The fact that there are five villains now (one per player in each game, so you might not face all five. But you might) makes the game that much more interesting. See, another of the frustrating things about previous Sentinels games is that as a player you can get stuck. When things are humming along, you have a lot of choices in what to do and which minion to tackle, or you can decide to boost your opponents or do some nasty damage yourself. However, if you lose your ongoing cards that you’ve built up (which happens annoyingly frequently), the 1 card/1 power limitation starts to hurt, and you run out of choices. Usually there’s really only one useful thing you can do at that point, if anything at all.
With Vengeance, you now have five villains to tackle, which means you have to choose where to focus your efforts, and there are ALWAYS a lot of choices. Do you go for the weakest villain in hopes to take him out sooner and even up the odds? Do you go for the most powerful one so that when he’s destroyed you have a significant advantage? (Incidentally, “most powerful” is a variable designation, depending on which superheroes are in play and what the supervillains are up to). Or, do you go for a spread of damage, keeping each villain down as much as possible so you don’t get stuck at the end with one strong villain when your team is beat down to almost nothing? There’s a lot more room for dynamic discussion and team planning, as each villain will drop some threats from different angles, and you’ll have to figure out what to deal with first. The choice is not usually so obvious anymore, and that’s a good thing.
And as you smash down one villain, the others grow more powerful, leading to an intensifying and climactic battle, yet not one that is hopelessly stacked against the heroes. Neat!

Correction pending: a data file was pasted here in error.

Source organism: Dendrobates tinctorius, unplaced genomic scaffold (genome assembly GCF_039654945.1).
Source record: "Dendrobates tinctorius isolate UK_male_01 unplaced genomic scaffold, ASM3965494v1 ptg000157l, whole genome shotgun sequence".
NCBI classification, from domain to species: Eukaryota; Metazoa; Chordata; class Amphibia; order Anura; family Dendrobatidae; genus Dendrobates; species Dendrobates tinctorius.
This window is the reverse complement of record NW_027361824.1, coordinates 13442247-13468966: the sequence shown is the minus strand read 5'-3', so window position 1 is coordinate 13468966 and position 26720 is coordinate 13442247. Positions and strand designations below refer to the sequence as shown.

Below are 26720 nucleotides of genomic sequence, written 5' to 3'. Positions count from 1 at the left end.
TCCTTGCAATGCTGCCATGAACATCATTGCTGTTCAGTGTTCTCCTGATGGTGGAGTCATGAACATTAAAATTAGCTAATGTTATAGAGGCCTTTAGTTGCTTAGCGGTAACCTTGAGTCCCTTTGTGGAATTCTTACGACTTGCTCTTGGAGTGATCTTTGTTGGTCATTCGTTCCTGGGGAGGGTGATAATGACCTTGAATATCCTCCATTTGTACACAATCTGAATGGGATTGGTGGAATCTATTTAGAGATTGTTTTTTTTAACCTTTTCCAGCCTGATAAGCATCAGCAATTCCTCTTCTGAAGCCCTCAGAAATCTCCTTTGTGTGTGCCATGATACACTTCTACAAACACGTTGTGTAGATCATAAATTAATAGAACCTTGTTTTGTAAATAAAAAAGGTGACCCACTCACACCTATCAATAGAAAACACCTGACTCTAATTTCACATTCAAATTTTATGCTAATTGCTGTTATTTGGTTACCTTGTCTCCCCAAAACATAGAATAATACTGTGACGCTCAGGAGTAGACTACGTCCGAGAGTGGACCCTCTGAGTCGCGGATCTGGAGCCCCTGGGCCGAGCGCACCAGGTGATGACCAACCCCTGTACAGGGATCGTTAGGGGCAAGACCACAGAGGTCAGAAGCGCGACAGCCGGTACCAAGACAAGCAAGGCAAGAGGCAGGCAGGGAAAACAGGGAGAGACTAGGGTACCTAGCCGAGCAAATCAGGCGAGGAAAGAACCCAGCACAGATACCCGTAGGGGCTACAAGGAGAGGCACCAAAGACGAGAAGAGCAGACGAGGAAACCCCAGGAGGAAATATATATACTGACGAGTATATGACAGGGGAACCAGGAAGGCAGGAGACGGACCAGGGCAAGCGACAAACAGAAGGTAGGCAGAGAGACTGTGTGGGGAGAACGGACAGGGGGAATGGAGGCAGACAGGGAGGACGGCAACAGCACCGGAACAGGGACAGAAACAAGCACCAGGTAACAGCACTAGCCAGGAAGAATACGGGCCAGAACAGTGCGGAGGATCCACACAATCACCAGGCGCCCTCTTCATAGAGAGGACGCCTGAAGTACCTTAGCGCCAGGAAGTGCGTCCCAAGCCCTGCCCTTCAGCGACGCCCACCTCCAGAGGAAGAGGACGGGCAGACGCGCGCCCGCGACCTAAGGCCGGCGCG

The box also includes one of my new favorite heroes, which is actually a team of heroes in and of itself. The Sentinels features four unique heroes with different abilities that work together. Individually they might not be as strong as your average Sentinels hero, but together they strike fear into the hearts of their enemies! More importantly, their deck includes cards that represent the team helping each other out, whether that involves boosting each other’s damage, protecting each other, or even restoring health points to each other. Perhaps most importantly, with four heroes on the team, you’ve got four innate powers to choose from each turn. Sure, you can only use one of those powers per the rules, but you’ve at least got options. And the variety of powers means you’re almost always useful, whatever the situation may be.
Other heroes include Knyfe, the hand-to-hand expert with a cool psychic blade, The Naturalist who calls on different animal forms for his power, and Parse, the woman with superhuman mental prowess (and archery skills). You’ve also got the hilarious and unique Setback, who has a tendency to royally screw things up but can build up enough karma to eventually unleash something awesome. Fortunately, while Baron Blade’s new team of villains can only be used in the new Vengeance mode of play, the heroes can be used in a normal game (and old heroes can still be tossed into the Vengeance mix).
While the “paperwork” aspect will still bog some people down, Vengeance definitely breaths new life into an aging sytem. It’s the first expansion to add a new mode of play, and while I’d like to see even more options that stray even farther from the original mix, it’s nice to get this one, which turns out to be particularly enthralling. Don’t let the threat of multiple villains to manage get you down; Sentinels of the Multiverse: Vengeance is totally worth it.
iSlaytheDragon would like to thank Greater Than Games for providing us with a review copy of Sentinels of the Multiverse: Vengeance.